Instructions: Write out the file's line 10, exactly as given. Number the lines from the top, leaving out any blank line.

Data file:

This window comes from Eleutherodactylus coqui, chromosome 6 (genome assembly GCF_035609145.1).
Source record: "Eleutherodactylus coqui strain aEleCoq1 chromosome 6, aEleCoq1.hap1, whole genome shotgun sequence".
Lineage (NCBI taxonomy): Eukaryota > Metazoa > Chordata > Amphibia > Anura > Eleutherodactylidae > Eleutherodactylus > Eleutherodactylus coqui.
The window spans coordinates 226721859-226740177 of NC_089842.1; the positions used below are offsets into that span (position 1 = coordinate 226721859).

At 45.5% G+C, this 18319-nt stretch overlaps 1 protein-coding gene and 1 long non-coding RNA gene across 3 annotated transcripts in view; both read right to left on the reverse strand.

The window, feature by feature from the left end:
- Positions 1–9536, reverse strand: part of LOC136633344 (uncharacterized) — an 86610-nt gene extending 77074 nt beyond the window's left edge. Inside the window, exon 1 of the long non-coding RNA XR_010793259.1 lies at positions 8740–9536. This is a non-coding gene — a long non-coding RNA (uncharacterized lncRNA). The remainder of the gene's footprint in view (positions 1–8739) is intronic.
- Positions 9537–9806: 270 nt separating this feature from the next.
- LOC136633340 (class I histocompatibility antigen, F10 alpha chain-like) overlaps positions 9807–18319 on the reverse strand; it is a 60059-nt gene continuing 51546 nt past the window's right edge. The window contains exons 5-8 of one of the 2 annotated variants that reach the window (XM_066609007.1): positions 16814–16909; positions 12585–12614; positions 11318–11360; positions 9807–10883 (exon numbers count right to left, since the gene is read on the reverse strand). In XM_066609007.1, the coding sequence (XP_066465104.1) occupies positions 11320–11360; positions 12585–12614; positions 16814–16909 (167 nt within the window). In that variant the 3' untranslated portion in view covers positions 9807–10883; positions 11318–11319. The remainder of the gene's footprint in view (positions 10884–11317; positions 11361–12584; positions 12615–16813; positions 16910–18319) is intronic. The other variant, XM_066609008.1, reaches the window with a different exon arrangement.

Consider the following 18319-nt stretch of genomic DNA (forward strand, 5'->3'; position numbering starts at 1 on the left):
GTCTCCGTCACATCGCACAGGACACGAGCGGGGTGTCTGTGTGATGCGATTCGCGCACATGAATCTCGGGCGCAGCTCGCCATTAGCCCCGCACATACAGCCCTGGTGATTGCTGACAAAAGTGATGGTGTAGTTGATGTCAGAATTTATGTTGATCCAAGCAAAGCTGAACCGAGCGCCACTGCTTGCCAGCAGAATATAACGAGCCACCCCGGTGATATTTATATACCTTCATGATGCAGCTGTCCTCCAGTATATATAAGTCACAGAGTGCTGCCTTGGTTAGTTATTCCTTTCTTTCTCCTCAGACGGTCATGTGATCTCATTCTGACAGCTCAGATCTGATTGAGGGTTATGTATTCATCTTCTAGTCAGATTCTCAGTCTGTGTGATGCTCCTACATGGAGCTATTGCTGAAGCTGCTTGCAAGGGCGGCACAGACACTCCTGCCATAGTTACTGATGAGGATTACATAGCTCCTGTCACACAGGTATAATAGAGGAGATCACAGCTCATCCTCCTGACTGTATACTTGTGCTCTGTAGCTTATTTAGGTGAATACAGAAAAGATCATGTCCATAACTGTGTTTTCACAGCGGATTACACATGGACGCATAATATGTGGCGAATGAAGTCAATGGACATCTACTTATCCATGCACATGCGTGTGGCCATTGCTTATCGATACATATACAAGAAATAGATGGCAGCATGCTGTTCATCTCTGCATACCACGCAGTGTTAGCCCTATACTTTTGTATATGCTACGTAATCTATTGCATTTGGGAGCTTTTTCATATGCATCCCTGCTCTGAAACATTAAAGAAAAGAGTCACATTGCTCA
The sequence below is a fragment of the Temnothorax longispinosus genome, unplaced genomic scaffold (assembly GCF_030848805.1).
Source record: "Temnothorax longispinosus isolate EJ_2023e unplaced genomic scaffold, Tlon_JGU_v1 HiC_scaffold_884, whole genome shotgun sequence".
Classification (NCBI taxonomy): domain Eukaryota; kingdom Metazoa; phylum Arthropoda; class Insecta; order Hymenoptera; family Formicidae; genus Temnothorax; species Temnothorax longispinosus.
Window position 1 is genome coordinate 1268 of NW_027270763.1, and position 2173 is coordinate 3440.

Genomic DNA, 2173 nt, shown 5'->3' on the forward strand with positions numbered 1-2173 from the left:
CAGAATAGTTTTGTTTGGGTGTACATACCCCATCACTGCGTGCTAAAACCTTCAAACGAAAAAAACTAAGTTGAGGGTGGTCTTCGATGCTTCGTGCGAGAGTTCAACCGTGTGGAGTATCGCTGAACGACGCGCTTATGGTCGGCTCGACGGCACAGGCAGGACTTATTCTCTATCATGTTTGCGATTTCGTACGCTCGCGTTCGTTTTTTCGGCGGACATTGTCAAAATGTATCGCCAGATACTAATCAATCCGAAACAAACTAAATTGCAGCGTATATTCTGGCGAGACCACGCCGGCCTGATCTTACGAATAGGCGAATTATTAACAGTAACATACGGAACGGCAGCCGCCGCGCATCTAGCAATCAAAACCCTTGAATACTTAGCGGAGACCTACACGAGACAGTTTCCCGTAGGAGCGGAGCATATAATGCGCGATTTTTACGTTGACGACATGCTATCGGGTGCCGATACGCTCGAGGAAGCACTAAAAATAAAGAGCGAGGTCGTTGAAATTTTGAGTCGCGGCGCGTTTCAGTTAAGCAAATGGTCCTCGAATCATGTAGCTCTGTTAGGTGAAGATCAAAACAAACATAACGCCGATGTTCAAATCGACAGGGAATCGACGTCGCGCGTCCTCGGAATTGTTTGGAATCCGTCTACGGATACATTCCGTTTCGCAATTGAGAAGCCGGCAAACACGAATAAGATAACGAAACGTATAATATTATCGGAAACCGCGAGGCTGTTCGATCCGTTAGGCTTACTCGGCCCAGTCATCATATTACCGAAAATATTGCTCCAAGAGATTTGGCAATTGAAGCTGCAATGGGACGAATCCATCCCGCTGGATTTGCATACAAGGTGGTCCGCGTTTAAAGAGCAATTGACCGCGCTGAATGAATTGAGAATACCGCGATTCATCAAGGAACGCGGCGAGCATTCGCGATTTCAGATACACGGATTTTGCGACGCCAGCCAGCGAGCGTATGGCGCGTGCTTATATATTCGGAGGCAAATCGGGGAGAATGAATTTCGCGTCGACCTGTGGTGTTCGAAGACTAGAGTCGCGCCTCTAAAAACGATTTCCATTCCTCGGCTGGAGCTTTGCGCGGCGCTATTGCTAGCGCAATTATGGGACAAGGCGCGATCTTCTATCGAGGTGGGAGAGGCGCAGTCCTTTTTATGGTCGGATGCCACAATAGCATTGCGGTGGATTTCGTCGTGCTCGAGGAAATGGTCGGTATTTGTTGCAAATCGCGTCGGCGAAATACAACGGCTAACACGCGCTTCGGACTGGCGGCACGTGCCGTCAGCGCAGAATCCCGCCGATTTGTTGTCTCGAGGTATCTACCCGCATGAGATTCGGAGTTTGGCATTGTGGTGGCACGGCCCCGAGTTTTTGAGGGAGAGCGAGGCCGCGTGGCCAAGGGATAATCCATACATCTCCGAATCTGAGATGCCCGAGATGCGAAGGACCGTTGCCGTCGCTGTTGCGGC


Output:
Consider the following 18319-nt stretch of genomic DNA (forward strand, 5'->3'; position numbering starts at 1 on the left):